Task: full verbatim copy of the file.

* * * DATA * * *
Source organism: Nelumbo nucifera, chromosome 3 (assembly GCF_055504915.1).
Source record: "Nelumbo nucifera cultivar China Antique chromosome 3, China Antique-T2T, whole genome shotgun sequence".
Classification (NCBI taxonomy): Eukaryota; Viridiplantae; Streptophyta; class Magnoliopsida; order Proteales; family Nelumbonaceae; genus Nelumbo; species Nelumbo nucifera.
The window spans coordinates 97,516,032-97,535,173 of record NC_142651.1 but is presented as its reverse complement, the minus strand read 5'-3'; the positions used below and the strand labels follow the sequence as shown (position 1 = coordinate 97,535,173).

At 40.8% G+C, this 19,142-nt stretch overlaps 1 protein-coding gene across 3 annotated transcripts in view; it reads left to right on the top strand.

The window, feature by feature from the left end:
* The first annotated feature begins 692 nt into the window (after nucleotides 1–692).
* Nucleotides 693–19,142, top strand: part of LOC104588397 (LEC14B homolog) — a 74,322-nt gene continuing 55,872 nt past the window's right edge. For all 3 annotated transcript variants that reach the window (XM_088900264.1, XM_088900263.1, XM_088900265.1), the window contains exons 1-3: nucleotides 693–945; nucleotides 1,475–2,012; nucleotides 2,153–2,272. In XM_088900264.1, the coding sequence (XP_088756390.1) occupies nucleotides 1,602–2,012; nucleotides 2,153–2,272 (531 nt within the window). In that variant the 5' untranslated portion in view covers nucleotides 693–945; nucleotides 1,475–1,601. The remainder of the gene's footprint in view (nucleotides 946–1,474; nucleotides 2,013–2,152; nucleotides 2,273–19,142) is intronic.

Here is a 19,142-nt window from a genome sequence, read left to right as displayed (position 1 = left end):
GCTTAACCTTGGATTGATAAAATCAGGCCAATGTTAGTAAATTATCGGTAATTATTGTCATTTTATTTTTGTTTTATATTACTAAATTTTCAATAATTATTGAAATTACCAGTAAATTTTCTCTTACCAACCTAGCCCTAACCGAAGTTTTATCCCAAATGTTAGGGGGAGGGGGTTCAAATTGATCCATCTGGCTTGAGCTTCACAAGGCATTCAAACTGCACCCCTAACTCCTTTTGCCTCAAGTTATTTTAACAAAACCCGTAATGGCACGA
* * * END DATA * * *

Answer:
Source organism: Nelumbo nucifera, chromosome 3 (assembly GCF_055504915.1).
Source record: "Nelumbo nucifera cultivar China Antique chromosome 3, China Antique-T2T, whole genome shotgun sequence".
Classification (NCBI taxonomy): Eukaryota; Viridiplantae; Streptophyta; class Magnoliopsida; order Proteales; family Nelumbonaceae; genus Nelumbo; species Nelumbo nucifera.
The window spans coordinates 97,516,032-97,535,173 of record NC_142651.1 but is presented as its reverse complement, the minus strand read 5'-3'; the positions used below and the strand labels follow the sequence as shown (position 1 = coordinate 97,535,173).

At 40.8% G+C, this 19,142-nt stretch overlaps 1 protein-coding gene across 3 annotated transcripts in view; it reads left to right on the top strand.

The window, feature by feature from the left end:
* The first annotated feature begins 692 nt into the window (after nucleotides 1–692).
* Nucleotides 693–19,142, top strand: part of LOC104588397 (LEC14B homolog) — a 74,322-nt gene continuing 55,872 nt past the window's right edge. For all 3 annotated transcript variants that reach the window (XM_088900264.1, XM_088900263.1, XM_088900265.1), the window contains exons 1-3: nucleotides 693–945; nucleotides 1,475–2,012; nucleotides 2,153–2,272. In XM_088900264.1, the coding sequence (XP_088756390.1) occupies nucleotides 1,602–2,012; nucleotides 2,153–2,272 (531 nt within the window). In that variant the 5' untranslated portion in view covers nucleotides 693–945; nucleotides 1,475–1,601. The remainder of the gene's footprint in view (nucleotides 946–1,474; nucleotides 2,013–2,152; nucleotides 2,273–19,142) is intronic.

Here is a 19,142-nt window from a genome sequence, read left to right as displayed (position 1 = left end):
GCTTAACCTTGGATTGATAAAATCAGGCCAATGTTAGTAAATTATCGGTAATTATTGTCATTTTATTTTTGTTTTATATTACTAAATTTTCAATAATTATTGAAATTACCAGTAAATTTTCTCTTACCAACCTAGCCCTAACCGAAGTTTTATCCCAAATGTTAGGGGGAGGGGGTTCAAATTGATCCATCTGGCTTGAGCTTCACAAGGCATTCAAACTGCACCCCTAACTCCTTTTGCCTCAAGTTATTTTAACAAAACCCGTAATGGCACGA